In recent time, there are regular published news about driverless vehicles. For example, Nissan and the London based architecture firm Foster + Partners recently unveiled their “fully connected vision of the future“, a team at the University of Michigan intends to lead a revolution in mobility by Mcity, and an international group of researchers presented a mathematical based model for a more efficient flow of driverless cars crossing an intersection. Now, Singapore grabs the headlines with a driverless taxi.
Driverless Taxi, called nuTonomy, accomplished its first test drive in Singapore
“This could make car-sharing something that is almost as convenient as having your own private car, but with the accessibility and cost of public transit,” says nuTonomy co-founder and chief technology officer Emilio Frazzoli, an MIT professor of aeronautical and astronautical engineering.
Now, nuTonomy, a small MIT spinout, is preparing a fleet of driverless taxis for the city-state of Singapore. In order to reduce greenhouse gas emissions and fuel consumption, it follows an optimal path for picking up and dropping off passengers. Former taxi driver will probably become unemployed – In return it is supposed to be cheaper than Uber and common taxis because there is no need to pay the driver.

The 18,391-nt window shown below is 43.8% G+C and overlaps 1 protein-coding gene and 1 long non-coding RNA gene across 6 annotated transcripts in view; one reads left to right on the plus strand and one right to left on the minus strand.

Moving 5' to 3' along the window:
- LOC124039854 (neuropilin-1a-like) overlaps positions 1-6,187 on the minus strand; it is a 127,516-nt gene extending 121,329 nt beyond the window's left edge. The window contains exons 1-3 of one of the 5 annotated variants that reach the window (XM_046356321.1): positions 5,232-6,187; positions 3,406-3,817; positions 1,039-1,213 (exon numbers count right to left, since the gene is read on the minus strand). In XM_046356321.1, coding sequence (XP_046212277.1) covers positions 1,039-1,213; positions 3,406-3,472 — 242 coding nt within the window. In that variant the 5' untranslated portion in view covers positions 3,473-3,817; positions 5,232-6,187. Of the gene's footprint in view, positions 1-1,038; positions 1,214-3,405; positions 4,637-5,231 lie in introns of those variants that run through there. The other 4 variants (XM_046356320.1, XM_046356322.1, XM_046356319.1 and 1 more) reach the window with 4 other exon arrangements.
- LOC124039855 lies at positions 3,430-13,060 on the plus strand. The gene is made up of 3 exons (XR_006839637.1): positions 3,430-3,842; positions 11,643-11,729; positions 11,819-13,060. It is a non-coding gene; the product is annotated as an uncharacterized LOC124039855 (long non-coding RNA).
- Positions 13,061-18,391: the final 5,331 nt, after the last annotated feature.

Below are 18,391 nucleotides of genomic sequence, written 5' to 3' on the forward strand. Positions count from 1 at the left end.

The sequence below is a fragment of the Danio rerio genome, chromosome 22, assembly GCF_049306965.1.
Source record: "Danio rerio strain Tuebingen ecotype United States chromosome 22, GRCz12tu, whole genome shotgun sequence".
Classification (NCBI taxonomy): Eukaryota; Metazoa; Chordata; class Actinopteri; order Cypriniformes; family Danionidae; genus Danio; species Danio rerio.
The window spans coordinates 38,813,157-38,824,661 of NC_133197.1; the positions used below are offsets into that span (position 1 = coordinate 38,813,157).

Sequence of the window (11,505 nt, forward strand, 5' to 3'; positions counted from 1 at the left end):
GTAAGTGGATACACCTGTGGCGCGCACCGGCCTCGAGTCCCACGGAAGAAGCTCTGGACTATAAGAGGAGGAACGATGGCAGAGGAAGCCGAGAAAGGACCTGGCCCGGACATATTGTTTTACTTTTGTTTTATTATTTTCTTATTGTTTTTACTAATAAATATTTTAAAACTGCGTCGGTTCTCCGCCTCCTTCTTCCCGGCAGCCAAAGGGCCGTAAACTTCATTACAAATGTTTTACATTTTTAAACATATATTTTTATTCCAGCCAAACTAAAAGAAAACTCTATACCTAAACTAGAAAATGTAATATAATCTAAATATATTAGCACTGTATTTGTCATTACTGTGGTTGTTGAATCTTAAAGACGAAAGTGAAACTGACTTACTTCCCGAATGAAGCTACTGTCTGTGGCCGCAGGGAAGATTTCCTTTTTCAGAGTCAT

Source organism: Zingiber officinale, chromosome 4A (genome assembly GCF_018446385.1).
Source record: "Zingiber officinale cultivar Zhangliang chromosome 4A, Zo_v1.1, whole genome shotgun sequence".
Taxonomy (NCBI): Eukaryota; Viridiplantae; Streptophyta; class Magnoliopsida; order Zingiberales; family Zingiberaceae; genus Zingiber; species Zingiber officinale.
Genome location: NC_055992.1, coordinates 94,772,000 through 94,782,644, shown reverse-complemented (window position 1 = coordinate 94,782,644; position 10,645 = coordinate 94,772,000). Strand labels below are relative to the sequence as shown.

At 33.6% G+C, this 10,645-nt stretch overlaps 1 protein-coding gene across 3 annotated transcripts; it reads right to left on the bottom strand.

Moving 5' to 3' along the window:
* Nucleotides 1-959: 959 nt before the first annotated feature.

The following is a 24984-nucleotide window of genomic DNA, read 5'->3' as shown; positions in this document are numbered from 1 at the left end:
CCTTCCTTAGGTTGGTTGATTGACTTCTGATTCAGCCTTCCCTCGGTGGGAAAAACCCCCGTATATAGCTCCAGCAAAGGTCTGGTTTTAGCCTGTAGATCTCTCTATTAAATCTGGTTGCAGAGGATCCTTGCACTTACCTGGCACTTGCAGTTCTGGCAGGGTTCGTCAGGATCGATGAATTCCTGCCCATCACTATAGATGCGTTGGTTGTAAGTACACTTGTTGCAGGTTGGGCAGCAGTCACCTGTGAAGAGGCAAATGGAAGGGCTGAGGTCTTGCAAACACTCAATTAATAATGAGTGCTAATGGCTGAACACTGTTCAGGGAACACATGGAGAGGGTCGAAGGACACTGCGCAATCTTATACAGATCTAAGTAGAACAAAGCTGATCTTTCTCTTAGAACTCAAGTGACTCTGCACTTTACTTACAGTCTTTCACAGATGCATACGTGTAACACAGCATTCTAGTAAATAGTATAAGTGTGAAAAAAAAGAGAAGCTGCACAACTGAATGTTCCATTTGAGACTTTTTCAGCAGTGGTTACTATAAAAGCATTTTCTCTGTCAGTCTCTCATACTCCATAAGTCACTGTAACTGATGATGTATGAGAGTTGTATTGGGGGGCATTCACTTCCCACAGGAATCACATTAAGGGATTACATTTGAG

300,000 driverless taxis could do the work of the 780,000 privately owned cars
The driverless taxi, driven by an electric motor, already accomplished its first test drive in Singapore. Without any failure, nuTonomy navigated a custom obstacle course. At the moment the researcher work to get an approval for on-road tests in a business district, called One North. Emilio Frazzoli aims to deploy thousands of driverless taxis in a few years within Singapore.
Driverless taxi uses LIDAR data
According to Frazzoli, it is unlikely that public-transit operators lose their job. “In Singapore, they want to have more buses, but they cannot find people to drive buses at night,” he says. “Robotics will not put these people out of jobs — it will provide more capacity and support that’s needed.” Frazzoli and his colleagues estimate that 300,000 driverless taxis could do the work of the 780,000 privately owned cars. This in turn can reduce, in theory, the number of operating vehicles of about 60 percent.
For a more precise localization, nuTonomy uses LIDAR data. This surveying technology measures distances by illuminating a target with a laser light. The term was created as a portmanteau of ‘light’ & ‘radar’. Still, some think it is an acronym of Light Detection And Ranging. LIDAR is regularly used to develop high-resolution maps with applications like in geodesy, archaeology, geography, geology, forestry or airborne laser swath mapping (ALSM). LIDAR is occasionally simply known as laser scanning or 3D scanning, with terrestrial, airborne and mobile applications. NuTonomy’s system detects objects and localizes stationary objects all around the car.